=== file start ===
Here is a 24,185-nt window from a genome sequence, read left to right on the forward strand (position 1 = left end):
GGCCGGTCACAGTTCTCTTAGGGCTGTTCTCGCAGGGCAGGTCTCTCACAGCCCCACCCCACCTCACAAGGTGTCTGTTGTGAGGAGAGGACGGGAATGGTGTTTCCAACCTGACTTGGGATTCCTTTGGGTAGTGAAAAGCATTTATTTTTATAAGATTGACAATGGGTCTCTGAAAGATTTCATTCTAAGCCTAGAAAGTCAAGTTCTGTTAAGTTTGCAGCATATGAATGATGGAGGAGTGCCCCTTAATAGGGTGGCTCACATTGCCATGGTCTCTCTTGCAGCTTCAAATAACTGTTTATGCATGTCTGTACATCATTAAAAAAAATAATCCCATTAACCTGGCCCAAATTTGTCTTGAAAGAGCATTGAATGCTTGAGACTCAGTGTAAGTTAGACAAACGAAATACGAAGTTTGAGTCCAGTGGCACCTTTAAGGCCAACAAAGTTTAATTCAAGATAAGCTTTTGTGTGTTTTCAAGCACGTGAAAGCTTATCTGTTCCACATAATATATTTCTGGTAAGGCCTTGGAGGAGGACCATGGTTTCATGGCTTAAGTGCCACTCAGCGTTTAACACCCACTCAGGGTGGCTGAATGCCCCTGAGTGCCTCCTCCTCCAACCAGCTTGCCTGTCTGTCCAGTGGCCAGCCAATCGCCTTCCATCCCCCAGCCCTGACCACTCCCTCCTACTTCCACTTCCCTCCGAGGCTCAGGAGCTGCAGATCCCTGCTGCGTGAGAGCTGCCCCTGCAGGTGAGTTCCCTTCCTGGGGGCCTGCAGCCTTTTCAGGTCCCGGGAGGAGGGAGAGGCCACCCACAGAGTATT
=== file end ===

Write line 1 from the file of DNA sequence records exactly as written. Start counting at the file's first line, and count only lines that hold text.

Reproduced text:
Here is a 24,185-nt window from a genome sequence, read left to right on the forward strand (position 1 = left end):